• “The designers have gone against past precedent in their interpretation of the rules.” This was a view put forward by Ferrari’s Rory Byrne, but what confuses me is that if it was this simple, I don’t see why the FIA wouldn’t have passed the diffusers as legal in the first place (of course, this link of thinking can be used against many other arguments). Besides which, recent rulings have shown past precedent carries very little weight in FIA appeal hearings.
  • “The FIA will not re-distribute points from past races because it would further tarnish the sport’s reputation.” If they have an ounce of sense, they’ll leave the results of the first two races alone.

My instincts tell me the diffusers will be passed as legal.

Although technical reasons will be put forward by the FIA as the justification for their legality, this will be a decision taken more out of political pragmatism.

F1 has these ‘interpretation of the technical rules’ argument from time to time, as Williams’ counter-protest against certain teams’ side pod wings made clear. The wiggle room in the regulations seems so great we might as well toss a coin instead of going to the time and expense of having a hearing.

In short, the FIA can pick whichever decisions suits them best and then find a technical means of supporting it.

The FIA has recently proposed F1 has two sets of technical regulations next year in order to make its budget caps proposal work. It can’t very well do that and then hold hearings where it contradicts previous decisions made by itself and its stewards, which undermine the results of the first two races of the championship. It has to demonstrate its competence.

Do you think the diffuser appeal will succeed or fail? Vote above and leave a comment below.

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149 comments on FIA to rule on legality of Brawn, Williams and Toyota diffusers (Poll)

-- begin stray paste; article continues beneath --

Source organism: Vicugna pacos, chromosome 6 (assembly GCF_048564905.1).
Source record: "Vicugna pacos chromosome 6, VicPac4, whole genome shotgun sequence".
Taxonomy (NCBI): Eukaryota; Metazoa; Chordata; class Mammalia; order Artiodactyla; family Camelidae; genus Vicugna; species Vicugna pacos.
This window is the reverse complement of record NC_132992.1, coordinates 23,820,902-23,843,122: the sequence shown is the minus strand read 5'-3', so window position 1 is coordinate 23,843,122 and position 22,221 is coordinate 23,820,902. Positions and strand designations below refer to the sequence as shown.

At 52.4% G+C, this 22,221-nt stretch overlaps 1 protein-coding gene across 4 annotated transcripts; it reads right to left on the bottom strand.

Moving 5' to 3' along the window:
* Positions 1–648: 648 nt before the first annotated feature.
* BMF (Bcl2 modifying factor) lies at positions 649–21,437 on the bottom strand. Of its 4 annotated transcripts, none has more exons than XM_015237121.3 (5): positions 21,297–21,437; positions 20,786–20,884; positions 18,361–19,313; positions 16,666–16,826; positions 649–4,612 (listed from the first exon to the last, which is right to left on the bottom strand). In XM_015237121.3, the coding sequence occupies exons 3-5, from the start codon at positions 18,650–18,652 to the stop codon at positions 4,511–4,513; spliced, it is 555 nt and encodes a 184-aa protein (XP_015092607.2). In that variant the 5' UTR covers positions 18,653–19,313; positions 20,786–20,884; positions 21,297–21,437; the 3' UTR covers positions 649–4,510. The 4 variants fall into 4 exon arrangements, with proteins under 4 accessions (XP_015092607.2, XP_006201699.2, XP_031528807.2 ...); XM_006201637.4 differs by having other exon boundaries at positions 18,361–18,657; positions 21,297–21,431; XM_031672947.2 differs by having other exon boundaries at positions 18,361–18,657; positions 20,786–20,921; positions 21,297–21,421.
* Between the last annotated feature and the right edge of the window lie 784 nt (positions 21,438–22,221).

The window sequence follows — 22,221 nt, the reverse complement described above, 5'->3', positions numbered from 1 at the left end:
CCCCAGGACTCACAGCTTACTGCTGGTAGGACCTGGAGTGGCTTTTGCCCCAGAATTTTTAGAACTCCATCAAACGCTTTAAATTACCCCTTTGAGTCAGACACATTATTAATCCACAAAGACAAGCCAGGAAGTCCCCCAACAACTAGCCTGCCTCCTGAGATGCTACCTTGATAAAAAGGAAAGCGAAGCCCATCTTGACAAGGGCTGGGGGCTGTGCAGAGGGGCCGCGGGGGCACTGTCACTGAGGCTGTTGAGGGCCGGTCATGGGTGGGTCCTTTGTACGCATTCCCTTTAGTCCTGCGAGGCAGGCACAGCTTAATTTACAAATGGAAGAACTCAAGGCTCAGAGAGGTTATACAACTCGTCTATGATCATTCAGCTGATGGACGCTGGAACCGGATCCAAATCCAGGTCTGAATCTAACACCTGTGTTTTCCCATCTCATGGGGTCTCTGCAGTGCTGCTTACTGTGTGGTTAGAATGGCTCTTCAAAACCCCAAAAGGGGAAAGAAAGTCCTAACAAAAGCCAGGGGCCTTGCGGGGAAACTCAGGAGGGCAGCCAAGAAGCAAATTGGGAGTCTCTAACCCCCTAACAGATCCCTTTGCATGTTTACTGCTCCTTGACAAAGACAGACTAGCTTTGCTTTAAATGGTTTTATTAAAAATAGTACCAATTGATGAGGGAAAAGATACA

1. The Limit said on 14th April 2009, 21:39

    I think this is a clear cut case of the big teams getting caught with their pants down in many ways. The smart play was to ‘shelve’ development on 2008 spec cars in favour of 2009 ones.
    This obviously was not done by Ferrari and McLaren, as they were fighting for the championship, and BMW Sauber, if reports are to be believed, did not curtail
    2008 spec development until mid season.
    I must admit, when I read reports last year that Honda’s 2009 car could be a title winner, I nearly wet
    myself. After two terrible years, how could they make that big a jump?
    Now, I admit that I was wrong. When Ron Dennis suggested on the Melbourne grid that McLaren ‘would’ be good again come the European rounds, surely that must mean that their new difusers won’t be ready until
    Barcelona! Either way, these hearings are only a way
    of appeasing the teams who did not go the way of Brawn, Toyota, and Williams.
    In many ways, I am glad. Three months ago, Toyota were
    tipped to pull out of F1, which would have also left